How does sustainability tackle gender equality? Can we improve gender equality through sustainability? Of course, we can. Sustainability cannot go without gender equality. Here’s why!
Sustainable development has become a key topic for everyone: governments, corporates, and societies. In my previous pieces, I have argued that millennials are playing an important role in demanding corporate social responsibility, along the path of sustainable development. However, indeed we have such a long way to go, primarily because often, sustainable development is looked upon as a neutral process, that really impacts women and men in the same way, when it doesn’t.
Sustainable development is defined as “development that meets the needs of the present without compromising the ability of future generations to meet their own needs”. And what do we know about needs? They are not neutral. Women and men have different needs. Persons with disabilities have different needs, and persons of different ages, cultures, ethnicities and geographic areas have different needs. And for any future development intervention to be sustainable, we have to take into account the diverse needs of these diverse women and men. This means we have to cultivate sustainability by enforcing gender equality. Here are a few examples, recommended by experts, on how to do this.
Base Each Development Intervention on a Gender Analysis
Gender analysis is the perfect tool to let decision-makers know what are the barriers, troubles, facilities, and difficulties that women are facing in all spheres of life. Gender analysis can let us know women’s and men’s different accessibility levels in environmental engagement, water sanitation, policy-making, justice, climate change initiatives, etc. All sustainable development interventions need to be informed by such an analysis, in order to know where women remain under-represented, and how to further bring them up through policies.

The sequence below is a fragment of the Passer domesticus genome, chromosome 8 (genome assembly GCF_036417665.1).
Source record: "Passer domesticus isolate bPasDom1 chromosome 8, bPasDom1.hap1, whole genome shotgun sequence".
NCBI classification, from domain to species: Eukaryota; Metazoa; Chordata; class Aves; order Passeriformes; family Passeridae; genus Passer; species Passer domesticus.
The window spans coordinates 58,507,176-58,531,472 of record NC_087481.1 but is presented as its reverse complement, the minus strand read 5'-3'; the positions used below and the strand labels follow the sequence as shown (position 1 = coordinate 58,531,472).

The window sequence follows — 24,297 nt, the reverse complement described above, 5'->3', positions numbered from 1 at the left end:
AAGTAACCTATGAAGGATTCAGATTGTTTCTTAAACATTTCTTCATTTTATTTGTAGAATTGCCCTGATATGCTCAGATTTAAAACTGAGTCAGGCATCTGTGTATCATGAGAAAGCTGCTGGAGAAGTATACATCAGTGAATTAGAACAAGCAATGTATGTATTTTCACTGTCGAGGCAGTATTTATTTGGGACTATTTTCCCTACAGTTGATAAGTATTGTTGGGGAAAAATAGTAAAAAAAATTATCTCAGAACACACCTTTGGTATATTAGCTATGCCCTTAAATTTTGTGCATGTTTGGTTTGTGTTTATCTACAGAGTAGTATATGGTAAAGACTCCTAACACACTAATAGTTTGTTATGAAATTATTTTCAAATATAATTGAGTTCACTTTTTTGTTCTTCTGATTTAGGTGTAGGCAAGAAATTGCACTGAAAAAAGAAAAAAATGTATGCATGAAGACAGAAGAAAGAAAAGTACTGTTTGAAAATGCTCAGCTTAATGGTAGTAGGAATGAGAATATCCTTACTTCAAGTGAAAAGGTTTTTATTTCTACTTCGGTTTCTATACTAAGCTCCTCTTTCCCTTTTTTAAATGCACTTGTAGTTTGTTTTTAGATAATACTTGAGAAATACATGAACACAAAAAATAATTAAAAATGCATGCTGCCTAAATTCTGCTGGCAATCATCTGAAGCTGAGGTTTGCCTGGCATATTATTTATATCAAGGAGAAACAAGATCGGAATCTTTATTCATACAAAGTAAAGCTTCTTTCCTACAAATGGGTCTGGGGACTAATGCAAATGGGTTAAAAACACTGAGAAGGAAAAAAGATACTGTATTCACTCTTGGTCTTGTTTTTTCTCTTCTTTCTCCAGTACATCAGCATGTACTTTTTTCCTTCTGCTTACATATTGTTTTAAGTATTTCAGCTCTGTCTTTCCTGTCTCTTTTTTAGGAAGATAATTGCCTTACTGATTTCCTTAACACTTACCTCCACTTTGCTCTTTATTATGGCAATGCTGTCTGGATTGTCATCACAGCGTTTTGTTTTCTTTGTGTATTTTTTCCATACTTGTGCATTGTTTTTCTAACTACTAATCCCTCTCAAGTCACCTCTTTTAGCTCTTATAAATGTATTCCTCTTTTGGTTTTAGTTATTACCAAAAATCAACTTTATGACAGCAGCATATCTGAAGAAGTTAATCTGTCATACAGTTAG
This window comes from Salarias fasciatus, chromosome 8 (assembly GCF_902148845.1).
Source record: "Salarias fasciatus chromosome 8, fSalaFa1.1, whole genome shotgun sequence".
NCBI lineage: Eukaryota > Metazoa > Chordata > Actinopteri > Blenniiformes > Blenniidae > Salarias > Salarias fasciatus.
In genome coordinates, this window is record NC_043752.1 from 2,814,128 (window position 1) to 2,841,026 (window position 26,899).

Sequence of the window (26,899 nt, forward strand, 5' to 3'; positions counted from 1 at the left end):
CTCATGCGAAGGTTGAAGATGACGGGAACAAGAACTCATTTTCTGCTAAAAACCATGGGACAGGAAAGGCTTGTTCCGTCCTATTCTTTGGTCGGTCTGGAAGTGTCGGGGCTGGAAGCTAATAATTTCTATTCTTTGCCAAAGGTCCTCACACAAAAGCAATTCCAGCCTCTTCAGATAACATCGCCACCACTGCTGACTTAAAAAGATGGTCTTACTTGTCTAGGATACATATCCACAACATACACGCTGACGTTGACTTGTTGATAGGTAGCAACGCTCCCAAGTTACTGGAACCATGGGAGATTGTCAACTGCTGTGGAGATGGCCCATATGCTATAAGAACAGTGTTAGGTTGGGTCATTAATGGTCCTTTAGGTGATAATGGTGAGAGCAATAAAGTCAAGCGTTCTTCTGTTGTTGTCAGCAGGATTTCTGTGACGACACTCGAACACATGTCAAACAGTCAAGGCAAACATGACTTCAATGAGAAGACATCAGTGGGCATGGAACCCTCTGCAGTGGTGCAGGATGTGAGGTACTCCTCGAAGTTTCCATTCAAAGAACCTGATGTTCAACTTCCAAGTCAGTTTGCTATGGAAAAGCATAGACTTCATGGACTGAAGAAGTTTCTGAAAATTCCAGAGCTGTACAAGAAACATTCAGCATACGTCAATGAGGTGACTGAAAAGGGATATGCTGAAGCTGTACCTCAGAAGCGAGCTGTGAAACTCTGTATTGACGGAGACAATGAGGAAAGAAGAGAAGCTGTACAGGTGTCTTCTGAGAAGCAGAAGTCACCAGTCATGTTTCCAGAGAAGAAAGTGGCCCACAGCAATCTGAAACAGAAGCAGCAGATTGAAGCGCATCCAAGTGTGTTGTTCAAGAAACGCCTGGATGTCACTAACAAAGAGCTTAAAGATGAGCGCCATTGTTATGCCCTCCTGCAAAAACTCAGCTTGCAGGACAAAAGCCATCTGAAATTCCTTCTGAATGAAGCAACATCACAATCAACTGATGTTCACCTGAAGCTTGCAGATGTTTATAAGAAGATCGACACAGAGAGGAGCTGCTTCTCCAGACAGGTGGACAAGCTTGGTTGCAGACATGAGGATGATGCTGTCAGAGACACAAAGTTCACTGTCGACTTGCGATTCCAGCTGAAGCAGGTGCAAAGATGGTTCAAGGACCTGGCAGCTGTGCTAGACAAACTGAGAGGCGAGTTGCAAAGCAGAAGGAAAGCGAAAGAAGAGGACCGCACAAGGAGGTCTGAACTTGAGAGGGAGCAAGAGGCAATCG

Invest in Social Infrastructure & Care
As UN Women has found — and we all pretty much see it every day — the global economy depends on the unpaid and underpaid care work primarily carried out by women. Unpaid work conducted at home continues not to be recognized and valued. Care responsibilities fall utterly upon women’s shoulders, and this became evident, especially during the pandemic. In order to cultivate sustainable development, all governments should start recognizing unpaid work, investing in childcare facilities, in new and improved social schemes that benefit women, in equal care responsibilities for mothers and fathers – building this way sustainable and gender-sensitive economies which could contribute to long-lasting gender equality, as well as better and healthier generations.
Increase Women’s Access, Position & Leadership Role
This is where gender analysis also plays a huge role. It is evident through diverse studies (but also, for the human eye) that women remain underrepresented throughout the majority of sectors and leadership positions. In order to reach sustainable development, this should change, and women should be at the forefront of politics, healthcare, climate change, and the economy with their men counterparts, contributing to creating policies for women which impact the other women in their community, knowing exactly what’s best for them.
Talk to Women & Engage Women
The world is luckily enriched with many women civil society organizations, women gender equality experts, activists, healers, and guiders. All governments and countries should aim to talk to all of these women, in their diversity, in order to reflect better, sustainable development goals. After all, the United Nations already have created Sustainable Development Goal 5, which aims to end discrimination against women & girls. Even though SDG 5 is a stand-alone goal, other SDGs can only be achieved if the needs of women receive the same attention as the needs of men.
Gender Mainstream All Public Policies
I must again emphasize that almost ALL public policies impact women and men differently. A law, strategy, regulation, or project needs to be drafted based on a thorough analysis and it must foresee how will this legislation or policy impact women and men in the long run. As the Council of Europe puts it: “Gender mainstreaming means integrating a gender equality perspective at all stages and levels of policies, programmes and project.” The faster we start taking gender mainstreaming more seriously, the sooner we will see our sustainable development futures taking place, based on the principle of inclusivity.
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